For the past few months, I have been working on the Ipswich Backlog Excavation Archive, deposited by Suffolk County Council, which covers 34 sites, excavated between 1974 and 1990.
To give a quick summary of the work so far, the data first needed to be accessioned into our systems which involved all of the usual checks for viruses, removing spaces from file names, sorting the data into 34 separate collections and sifting out duplicates etc. The archive packages were then created which involved migrating the files to their preservation and dissemination formats and creating file-level metadata using DROID. The different representations of the files were linked together using object ids in our database and all of the archiving processes were documented before the coverage and location metadata were added to the individual site collections.
Though time consuming, due to the quantity of data, this process was fairly simple as most of the file names were created consistently and contained the site code. Those that didn’t have descriptive file names could be found in the site database and sorted according to the information there.
The next job was to create the interfaces; again, this was fairly simple for the individual sites as they were made using a template which retrieves the relevant information from our database allowing the pages to be consistent and easily updateable.
So, as to what I’m up to today…
The next, and final step, is to create the page that queries the database. For the past couple of weeks I have been sorting the data from the core database into a form that will fit into the ADS object tables, cleaning and consolidating period, monument and subject terms and, where possible, matching them to recognised thesauri such as the English Heritage Monument Type Thesaurus.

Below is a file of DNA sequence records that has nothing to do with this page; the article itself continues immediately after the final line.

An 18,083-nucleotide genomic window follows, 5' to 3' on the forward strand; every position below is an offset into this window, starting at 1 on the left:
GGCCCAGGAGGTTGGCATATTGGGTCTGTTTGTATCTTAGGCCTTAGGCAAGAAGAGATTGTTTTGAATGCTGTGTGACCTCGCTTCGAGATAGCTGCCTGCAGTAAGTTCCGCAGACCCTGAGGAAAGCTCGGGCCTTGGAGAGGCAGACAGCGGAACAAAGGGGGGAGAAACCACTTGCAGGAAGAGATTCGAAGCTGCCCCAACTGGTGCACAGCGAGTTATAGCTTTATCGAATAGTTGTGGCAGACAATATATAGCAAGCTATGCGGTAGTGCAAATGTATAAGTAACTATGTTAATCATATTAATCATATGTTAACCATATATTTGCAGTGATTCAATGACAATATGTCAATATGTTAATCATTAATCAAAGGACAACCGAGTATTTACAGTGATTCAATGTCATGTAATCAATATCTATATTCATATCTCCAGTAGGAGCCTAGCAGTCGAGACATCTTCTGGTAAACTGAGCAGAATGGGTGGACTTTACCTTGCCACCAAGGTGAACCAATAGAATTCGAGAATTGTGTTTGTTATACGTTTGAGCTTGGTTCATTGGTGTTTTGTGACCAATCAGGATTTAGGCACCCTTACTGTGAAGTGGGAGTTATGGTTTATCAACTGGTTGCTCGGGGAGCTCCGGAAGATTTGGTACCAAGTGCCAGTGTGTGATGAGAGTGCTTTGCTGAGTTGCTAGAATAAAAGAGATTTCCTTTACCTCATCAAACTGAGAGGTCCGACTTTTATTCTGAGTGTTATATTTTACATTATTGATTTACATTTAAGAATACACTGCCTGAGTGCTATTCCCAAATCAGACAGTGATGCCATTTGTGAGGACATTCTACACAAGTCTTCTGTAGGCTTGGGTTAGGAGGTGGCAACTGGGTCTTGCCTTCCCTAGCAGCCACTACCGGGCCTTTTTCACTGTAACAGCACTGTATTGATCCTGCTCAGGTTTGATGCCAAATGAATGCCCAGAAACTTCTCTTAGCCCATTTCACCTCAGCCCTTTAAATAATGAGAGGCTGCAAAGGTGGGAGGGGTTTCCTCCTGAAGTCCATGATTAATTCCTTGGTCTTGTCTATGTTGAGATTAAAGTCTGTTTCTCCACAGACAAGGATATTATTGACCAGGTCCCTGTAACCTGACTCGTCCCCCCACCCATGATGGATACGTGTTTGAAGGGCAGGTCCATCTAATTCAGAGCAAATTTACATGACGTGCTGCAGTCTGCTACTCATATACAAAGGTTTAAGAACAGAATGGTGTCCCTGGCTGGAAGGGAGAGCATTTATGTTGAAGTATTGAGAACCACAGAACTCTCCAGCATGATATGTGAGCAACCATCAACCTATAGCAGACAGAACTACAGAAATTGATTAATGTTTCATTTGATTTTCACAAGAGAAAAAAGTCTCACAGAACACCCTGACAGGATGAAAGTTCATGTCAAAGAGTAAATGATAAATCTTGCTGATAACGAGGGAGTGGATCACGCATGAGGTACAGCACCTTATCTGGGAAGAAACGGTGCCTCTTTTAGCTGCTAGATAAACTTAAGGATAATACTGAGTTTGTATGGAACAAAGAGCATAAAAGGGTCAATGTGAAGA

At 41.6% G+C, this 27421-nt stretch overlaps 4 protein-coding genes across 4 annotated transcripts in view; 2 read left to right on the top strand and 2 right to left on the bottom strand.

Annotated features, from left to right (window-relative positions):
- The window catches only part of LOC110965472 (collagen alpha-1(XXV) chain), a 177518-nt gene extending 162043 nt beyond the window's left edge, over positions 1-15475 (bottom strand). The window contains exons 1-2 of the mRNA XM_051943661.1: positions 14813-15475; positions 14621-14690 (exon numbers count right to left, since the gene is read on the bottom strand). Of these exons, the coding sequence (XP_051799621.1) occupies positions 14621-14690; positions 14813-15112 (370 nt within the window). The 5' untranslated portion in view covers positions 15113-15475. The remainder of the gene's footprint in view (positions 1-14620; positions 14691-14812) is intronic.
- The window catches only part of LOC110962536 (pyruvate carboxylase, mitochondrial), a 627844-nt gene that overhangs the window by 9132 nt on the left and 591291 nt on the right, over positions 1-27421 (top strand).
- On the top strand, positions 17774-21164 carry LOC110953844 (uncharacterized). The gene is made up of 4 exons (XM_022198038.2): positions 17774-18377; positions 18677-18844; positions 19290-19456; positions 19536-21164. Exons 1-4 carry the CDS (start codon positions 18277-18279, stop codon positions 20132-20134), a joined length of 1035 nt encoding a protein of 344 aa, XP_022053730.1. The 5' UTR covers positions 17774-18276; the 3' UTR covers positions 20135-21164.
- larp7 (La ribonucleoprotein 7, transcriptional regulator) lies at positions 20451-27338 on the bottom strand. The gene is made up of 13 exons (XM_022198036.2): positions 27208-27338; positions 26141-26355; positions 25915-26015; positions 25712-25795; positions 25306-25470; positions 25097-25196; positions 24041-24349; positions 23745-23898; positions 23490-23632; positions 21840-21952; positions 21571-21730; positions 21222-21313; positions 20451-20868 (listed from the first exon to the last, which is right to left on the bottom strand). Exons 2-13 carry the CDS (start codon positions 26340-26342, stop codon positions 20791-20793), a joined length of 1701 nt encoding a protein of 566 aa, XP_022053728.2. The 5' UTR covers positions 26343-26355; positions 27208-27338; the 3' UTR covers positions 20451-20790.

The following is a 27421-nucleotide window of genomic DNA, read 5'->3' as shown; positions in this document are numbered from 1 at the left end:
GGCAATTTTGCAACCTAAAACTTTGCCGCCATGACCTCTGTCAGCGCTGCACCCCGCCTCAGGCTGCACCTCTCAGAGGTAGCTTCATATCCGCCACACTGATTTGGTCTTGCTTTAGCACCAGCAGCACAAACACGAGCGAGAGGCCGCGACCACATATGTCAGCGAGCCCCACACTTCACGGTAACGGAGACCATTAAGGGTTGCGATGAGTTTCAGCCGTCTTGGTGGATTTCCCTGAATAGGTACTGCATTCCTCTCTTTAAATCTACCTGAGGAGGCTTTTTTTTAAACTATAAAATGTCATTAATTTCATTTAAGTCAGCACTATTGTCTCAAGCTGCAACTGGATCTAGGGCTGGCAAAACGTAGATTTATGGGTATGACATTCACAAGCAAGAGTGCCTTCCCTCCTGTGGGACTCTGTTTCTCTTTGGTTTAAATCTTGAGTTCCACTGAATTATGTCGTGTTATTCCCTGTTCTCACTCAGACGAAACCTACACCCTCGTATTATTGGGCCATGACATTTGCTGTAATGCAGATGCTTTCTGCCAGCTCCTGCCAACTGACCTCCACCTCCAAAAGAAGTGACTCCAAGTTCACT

Today will be a continuation of that process and hopefully, by the end of the day, all of the information required by the query pages will be added to our database tables so that I can begin to build that part of the interface next week. If all goes to plan, the user should be able to view specific files based on searches by period, monument/feature type, find type, context, site location etc. with more specialist information, such as pottery identification, being available directly from the core database tables which will be available for download in their entirety. Fingers crossed that it does all go to plan!
So, that’s my Day of Archaeology 2015, keep a look out for ADS announcements regarding the release of the Ipswich Backlog Excavation Archive sometime over the next few weeks and check out the posts from my ADS colleagues Jo Gilham and Georgie Field!